Microsoft Corporation (NASDAQ:MSFT) has recently released a version of Microsoft Office for iOS.
This decision has been in the works for some time and is partially a defensive response to Apple Inc. (NASDAQ:AAPL)’s iWork announcement. Offering the Office Mobile app for the iPhone through an Office 365 subscription is an important strategic move for Microsoft Corporation (NASDAQ:MSFT). The application is available for free on the Apple Inc. (NASDAQ:AAPL) App Store, allowing Microsoft to neatly sidestep the royalty payment question. Office Mobile app is optimized for the iPhone, and while this means it can also be used on an iOS tablet, the implication is that Microsoft still believes in the eventual success of Windows-powered tablets.
I don’t think this offering will move the valuation needle for Microsoft Corporation (NASDAQ:MSFT), but it finally allows iOS users limited access to the Office productivity suite, it increases the usability factor and adds an incentive for Office 365 subscriptions, it gives the Office suite an entry into mobile devices, and it will likely blunt the impact both of iWork and Google Docs.
Although the conventional wisdom regards Microsoft Corporation (NASDAQ:MSFT) as a technology giant in decline, I see glimmers of a more cohesive strategy through new Windows. Microsoft’s new multi-pronged strategy to compete in the world of cloud computing and mobile devices should help rejuvenate its Windows Operating System (OS) and software franchise by creating a more cohesive user experience among multiple devices, which should strengthen the links among the users, the OS, and the application software.
The rise of cloud computing has weakened links among users, the Windows OS, and its integrated application software suites, while also reducing network effects as consumers discover acceptable OS and software substitutes. The rise of alternative computing devices further weakened the links between consumers and the Windows ecosystem by replacing the traditional desktop PC and changing usage patterns. Although Microsoft Corporation (NASDAQ:MSFT) is playing catch-up, Office 365 is its response to competing cloud-based productivity tools, offering subscription-based services for Office, Exchange, Lync, and Sharepoint.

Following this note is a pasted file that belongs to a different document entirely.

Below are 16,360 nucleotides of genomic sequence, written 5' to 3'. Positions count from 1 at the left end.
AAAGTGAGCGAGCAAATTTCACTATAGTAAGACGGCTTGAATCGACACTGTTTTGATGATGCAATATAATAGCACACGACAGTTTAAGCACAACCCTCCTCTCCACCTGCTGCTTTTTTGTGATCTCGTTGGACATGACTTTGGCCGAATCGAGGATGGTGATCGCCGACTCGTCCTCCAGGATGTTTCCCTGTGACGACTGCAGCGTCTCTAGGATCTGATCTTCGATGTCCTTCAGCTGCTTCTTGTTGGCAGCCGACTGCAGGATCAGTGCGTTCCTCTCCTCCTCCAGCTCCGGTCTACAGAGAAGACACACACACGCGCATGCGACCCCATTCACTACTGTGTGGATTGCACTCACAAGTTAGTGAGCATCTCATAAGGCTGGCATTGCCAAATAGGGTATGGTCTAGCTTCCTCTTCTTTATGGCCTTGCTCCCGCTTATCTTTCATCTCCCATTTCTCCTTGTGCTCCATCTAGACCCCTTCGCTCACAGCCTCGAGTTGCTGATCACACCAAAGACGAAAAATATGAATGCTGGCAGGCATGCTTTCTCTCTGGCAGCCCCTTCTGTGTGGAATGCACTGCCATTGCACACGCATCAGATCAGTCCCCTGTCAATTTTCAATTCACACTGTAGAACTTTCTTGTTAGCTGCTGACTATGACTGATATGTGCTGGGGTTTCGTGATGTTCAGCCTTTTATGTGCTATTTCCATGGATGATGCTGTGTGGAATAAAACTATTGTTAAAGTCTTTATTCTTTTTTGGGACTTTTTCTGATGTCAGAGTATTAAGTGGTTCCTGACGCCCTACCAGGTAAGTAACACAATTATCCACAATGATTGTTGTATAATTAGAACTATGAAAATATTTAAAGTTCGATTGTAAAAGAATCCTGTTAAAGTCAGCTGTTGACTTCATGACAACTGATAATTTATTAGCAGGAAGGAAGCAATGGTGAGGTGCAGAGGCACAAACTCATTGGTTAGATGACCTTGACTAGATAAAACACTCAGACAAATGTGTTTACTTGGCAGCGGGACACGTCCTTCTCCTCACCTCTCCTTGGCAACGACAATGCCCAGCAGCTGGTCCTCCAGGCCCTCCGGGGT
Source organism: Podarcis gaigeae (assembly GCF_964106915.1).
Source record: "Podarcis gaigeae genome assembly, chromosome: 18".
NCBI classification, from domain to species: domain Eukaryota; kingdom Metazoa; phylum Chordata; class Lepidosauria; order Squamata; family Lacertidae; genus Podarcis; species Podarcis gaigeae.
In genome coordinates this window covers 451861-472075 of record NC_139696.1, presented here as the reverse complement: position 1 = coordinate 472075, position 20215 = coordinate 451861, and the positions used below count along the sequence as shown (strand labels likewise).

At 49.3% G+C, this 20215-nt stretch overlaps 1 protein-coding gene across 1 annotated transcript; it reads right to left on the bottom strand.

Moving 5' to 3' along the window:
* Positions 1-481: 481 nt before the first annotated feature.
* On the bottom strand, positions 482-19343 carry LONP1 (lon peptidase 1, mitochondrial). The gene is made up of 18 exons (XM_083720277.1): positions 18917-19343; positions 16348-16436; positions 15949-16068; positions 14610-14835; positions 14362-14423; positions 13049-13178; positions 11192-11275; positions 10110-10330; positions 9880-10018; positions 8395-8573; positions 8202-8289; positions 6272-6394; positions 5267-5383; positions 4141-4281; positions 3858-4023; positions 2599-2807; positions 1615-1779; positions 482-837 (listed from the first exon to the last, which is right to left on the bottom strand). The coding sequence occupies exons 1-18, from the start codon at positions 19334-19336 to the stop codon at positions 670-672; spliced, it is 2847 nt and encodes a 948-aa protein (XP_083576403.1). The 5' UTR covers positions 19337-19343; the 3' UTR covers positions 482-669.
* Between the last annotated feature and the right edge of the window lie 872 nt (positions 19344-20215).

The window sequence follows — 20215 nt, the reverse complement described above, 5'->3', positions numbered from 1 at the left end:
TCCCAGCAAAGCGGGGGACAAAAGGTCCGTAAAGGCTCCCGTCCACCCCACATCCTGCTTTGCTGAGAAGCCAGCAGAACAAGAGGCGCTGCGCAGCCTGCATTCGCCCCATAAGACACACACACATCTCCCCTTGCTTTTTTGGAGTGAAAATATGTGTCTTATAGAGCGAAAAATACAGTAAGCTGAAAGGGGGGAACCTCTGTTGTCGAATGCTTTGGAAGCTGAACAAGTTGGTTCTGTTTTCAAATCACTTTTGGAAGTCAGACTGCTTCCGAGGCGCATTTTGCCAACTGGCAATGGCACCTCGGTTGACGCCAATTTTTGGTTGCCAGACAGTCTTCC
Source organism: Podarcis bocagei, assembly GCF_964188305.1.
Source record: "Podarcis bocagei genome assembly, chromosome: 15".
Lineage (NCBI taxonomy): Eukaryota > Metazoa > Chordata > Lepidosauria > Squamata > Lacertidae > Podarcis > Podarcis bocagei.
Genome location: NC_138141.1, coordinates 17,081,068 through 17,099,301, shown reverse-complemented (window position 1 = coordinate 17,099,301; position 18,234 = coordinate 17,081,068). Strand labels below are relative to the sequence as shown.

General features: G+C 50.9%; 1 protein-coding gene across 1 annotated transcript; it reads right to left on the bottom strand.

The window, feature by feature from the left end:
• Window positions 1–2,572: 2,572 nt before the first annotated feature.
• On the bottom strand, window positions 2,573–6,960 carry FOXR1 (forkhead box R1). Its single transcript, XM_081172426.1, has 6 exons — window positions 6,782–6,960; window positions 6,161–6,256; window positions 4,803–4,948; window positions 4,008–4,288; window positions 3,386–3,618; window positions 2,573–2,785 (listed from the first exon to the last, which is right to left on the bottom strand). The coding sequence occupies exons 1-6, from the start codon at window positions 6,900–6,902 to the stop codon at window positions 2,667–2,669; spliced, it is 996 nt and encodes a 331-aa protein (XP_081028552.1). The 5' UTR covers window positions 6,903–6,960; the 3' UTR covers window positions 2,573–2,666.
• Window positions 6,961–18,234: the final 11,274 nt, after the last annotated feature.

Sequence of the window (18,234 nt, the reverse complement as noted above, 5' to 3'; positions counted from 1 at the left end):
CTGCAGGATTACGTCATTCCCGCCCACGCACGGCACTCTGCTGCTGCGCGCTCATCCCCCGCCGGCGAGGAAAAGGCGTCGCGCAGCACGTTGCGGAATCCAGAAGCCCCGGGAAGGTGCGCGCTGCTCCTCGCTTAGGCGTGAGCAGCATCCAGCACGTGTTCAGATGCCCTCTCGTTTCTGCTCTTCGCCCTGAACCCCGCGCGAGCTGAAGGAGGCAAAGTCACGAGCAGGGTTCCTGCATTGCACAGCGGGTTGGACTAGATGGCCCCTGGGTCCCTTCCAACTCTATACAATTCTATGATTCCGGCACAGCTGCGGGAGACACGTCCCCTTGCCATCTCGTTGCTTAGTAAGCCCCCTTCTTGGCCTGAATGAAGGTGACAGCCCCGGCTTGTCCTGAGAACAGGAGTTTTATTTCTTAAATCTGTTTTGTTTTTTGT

Compatibility and continuity concerns will drive professional users to Office 365, helping to maintain the size of the installed base, which should reinforce the network effects of the Windows franchise. Given the substantial capital investment required to build and maintain such a robust cloud offering, there are significant barriers to entry for this business that will limit entrants, allowing Microsoft to generate high returns on its investment over the long term.
The new Windows OS will be used across many devices, providing a smooth, more cohesive user experience from PC to tablet to smartphone. The Surface and other Windows-based tablets are Microsoft’s first foray into tablet computers; A tablet that runs the Office productivity suite is more appealing to many consumer and business users relative to competing devices.
The final piece of the strategy is the Windows Store, a digital distribution platform for Windows 8 where users can purchase and download apps, meant to create a community and marketplace for developers and consumers.
Many of these products are “me too” ideas, but the combination of these products and services will build customer stickiness across multiple devices, which should help slow, stop, or possibly reverse the decline of the Windows franchise. I do not expect all facets of this strategy to be successful in the near term, but Microsoft has a record of investing significant resources over long periods in pursuit of its objectives.
Credit perspective of Microsoft
Microsoft enjoys a solid competitive position that enables it to generate prodigious cash flow. The firm’s balance sheet is very lightly leveraged, and it will have no trouble meeting its contractual obligations for the foreseeable future.
The firm is sitting on around $68 billion of cash, including $7 billion held domestically, versus $14 billion in debt. Cash on hand alone is adequate to meet all of the firm’s contractual obligations during the next five years more than 6 times over. Microsoft has steadily increased its dividend in recent years, including a 15% bump in 2012 following a 25% increase the year before.